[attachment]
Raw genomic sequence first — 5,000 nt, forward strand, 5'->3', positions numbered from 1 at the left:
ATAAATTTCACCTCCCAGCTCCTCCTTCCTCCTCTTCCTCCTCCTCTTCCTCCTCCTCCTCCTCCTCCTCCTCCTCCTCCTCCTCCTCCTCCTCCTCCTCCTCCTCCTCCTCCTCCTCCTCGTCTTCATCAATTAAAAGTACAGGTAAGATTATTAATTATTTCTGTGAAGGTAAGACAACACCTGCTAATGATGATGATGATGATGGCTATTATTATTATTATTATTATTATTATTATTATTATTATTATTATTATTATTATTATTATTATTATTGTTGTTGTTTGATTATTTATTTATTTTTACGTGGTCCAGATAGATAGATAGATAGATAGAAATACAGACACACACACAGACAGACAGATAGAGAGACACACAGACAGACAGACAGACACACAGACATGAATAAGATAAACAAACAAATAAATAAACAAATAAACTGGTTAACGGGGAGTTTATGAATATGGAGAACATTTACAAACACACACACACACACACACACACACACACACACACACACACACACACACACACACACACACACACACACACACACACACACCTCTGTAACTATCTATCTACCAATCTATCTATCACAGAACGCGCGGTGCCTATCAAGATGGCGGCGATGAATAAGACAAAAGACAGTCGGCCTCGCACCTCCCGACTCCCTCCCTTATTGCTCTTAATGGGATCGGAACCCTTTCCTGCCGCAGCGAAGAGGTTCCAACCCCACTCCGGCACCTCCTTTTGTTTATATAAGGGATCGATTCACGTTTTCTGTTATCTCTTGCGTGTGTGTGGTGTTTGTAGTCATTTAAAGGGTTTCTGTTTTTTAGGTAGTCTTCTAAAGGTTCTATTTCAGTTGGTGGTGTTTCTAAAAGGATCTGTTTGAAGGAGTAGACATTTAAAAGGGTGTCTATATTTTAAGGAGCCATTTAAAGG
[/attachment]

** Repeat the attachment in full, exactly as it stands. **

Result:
Raw genomic sequence first — 5,000 nt, forward strand, 5'->3', positions numbered from 1 at the left:
ATAAATTTCACCTCCCAGCTCCTCCTTCCTCCTCTTCCTCCTCCTCTTCCTCCTCCTCCTCCTCCTCCTCCTCCTCCTCCTCCTCCTCCTCCTCCTCCTCCTCCTCCTCCTCCTCCTCCTCGTCTTCATCAATTAAAAGTACAGGTAAGATTATTAATTATTTCTGTGAAGGTAAGACAACACCTGCTAATGATGATGATGATGATGGCTATTATTATTATTATTATTATTATTATTATTATTATTATTATTATTATTATTATTATTATTATTATTGTTGTTGTTTGATTATTTATTTATTTTTACGTGGTCCAGATAGATAGATAGATAGATAGAAATACAGACACACACACAGACAGACAGATAGAGAGACACACAGACAGACAGACAGACACACAGACATGAATAAGATAAACAAACAAATAAATAAACAAATAAACTGGTTAACGGGGAGTTTATGAATATGGAGAACATTTACAAACACACACACACACACACACACACACACACACACACACACACACACACACACACACACACACACACACACACACACACACACCTCTGTAACTATCTATCTACCAATCTATCTATCACAGAACGCGCGGTGCCTATCAAGATGGCGGCGATGAATAAGACAAAAGACAGTCGGCCTCGCACCTCCCGACTCCCTCCCTTATTGCTCTTAATGGGATCGGAACCCTTTCCTGCCGCAGCGAAGAGGTTCCAACCCCACTCCGGCACCTCCTTTTGTTTATATAAGGGATCGATTCACGTTTTCTGTTATCTCTTGCGTGTGTGTGGTGTTTGTAGTCATTTAAAGGGTTTCTGTTTTTTAGGTAGTCTTCTAAAGGTTCTATTTCAGTTGGTGGTGTTTCTAAAAGGATCTGTTTGAAGGAGTAGACATTTAAAAGGGTGTCTATATTTTAAGGAGCCATTTAAAGG